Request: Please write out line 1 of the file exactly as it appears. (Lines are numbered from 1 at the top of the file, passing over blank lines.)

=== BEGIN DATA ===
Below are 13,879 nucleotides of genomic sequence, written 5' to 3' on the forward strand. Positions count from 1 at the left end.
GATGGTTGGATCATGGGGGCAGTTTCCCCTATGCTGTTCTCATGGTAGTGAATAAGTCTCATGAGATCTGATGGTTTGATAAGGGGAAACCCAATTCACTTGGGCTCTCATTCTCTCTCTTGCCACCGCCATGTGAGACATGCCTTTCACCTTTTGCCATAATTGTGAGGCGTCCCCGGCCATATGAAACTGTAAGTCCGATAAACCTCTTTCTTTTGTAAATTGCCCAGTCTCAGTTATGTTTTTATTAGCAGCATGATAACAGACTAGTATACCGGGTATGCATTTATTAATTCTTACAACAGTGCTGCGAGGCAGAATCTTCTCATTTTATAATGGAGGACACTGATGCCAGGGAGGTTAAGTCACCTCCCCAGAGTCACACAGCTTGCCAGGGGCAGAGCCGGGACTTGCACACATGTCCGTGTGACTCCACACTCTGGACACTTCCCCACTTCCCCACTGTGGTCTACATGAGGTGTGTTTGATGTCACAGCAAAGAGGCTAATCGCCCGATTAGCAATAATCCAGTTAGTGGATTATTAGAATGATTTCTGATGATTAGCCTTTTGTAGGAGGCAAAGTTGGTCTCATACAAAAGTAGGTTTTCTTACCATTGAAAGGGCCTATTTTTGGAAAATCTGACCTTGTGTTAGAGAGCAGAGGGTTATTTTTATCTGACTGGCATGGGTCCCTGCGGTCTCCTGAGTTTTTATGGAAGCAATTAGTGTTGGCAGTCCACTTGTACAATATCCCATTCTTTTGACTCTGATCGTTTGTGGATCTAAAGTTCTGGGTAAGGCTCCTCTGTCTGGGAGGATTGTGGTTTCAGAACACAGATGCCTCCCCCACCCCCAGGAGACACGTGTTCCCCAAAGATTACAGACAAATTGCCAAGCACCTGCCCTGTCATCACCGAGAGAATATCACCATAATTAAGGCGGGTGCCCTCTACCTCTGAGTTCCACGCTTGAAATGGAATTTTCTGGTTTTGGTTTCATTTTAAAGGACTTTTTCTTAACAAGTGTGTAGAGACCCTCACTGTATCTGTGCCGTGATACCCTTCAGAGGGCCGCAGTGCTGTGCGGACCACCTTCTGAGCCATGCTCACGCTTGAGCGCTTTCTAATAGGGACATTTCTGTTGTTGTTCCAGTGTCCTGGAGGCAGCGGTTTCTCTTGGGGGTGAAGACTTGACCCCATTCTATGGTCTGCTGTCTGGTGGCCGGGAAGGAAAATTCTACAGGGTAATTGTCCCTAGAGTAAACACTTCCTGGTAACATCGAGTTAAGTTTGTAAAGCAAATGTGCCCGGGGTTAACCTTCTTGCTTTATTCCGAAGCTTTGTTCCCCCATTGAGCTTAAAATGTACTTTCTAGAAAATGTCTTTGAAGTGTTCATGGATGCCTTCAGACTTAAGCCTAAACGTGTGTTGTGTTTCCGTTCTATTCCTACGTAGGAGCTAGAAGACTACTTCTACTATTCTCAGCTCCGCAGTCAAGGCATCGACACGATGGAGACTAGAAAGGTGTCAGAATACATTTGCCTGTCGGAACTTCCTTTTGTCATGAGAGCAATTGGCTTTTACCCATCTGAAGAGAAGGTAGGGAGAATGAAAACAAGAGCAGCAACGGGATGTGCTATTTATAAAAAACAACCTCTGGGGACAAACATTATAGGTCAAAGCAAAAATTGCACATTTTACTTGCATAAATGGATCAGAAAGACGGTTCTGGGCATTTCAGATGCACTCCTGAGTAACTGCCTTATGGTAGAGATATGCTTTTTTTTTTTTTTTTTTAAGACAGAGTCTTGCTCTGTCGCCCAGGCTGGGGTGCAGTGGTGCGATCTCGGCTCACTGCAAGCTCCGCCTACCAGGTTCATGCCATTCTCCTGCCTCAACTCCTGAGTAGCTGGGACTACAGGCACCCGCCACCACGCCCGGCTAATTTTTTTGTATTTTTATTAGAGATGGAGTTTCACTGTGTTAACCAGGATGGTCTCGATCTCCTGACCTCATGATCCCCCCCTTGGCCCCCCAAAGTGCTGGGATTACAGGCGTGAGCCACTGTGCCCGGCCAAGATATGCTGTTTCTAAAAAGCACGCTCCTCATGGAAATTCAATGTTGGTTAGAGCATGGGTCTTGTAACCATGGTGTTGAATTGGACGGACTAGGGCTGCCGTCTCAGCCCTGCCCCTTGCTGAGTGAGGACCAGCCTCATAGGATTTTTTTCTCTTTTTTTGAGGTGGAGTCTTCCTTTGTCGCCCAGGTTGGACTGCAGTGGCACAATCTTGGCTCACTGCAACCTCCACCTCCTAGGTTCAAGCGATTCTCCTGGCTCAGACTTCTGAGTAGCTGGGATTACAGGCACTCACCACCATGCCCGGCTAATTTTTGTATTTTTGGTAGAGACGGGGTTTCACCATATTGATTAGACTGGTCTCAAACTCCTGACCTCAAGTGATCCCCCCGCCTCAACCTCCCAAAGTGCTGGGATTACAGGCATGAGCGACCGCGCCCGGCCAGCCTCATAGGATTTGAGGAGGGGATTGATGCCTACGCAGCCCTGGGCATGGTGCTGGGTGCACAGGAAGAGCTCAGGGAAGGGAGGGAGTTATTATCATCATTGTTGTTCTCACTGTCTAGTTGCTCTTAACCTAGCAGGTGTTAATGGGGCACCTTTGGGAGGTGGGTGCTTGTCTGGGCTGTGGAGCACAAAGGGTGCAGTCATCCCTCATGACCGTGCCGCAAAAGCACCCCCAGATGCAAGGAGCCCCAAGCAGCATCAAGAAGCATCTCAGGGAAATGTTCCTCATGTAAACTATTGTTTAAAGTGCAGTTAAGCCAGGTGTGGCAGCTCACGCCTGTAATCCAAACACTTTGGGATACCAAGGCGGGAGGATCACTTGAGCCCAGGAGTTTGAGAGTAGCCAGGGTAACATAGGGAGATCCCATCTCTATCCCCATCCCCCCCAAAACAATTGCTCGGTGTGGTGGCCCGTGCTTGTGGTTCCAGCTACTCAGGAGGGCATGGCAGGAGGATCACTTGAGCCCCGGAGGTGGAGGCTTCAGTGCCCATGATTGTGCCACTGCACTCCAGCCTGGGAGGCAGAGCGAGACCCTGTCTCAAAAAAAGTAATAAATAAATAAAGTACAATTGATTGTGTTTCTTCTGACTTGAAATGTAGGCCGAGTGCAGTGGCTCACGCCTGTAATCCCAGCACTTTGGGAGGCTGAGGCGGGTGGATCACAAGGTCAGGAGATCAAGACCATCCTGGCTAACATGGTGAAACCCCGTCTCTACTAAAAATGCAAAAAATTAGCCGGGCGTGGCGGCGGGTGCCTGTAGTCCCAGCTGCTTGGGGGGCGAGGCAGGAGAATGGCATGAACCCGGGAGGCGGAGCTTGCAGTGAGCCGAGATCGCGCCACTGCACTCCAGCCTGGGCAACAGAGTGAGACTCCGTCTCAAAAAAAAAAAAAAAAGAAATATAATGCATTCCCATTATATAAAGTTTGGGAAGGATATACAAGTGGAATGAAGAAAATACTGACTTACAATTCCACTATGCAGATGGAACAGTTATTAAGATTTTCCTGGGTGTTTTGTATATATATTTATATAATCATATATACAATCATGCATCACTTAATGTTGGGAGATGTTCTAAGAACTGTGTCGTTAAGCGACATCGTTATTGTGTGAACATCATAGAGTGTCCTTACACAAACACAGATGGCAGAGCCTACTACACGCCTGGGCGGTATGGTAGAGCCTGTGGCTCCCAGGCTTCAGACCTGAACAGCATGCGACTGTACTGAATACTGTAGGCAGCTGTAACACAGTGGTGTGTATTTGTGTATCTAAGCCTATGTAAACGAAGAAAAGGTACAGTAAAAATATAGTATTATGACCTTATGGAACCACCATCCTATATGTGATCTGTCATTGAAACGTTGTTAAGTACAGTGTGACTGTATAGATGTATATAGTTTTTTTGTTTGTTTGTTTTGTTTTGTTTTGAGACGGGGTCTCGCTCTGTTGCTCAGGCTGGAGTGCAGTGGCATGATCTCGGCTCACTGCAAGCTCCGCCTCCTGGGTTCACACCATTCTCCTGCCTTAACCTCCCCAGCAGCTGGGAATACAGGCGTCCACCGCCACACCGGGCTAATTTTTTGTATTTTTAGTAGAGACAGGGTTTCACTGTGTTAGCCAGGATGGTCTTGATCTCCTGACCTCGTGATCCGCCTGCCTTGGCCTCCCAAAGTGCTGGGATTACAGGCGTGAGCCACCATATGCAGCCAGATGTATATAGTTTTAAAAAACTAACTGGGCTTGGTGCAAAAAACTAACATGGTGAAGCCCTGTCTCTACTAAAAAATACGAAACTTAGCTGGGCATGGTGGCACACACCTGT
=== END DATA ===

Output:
Below are 13,879 nucleotides of genomic sequence, written 5' to 3' on the forward strand. Positions count from 1 at the left end.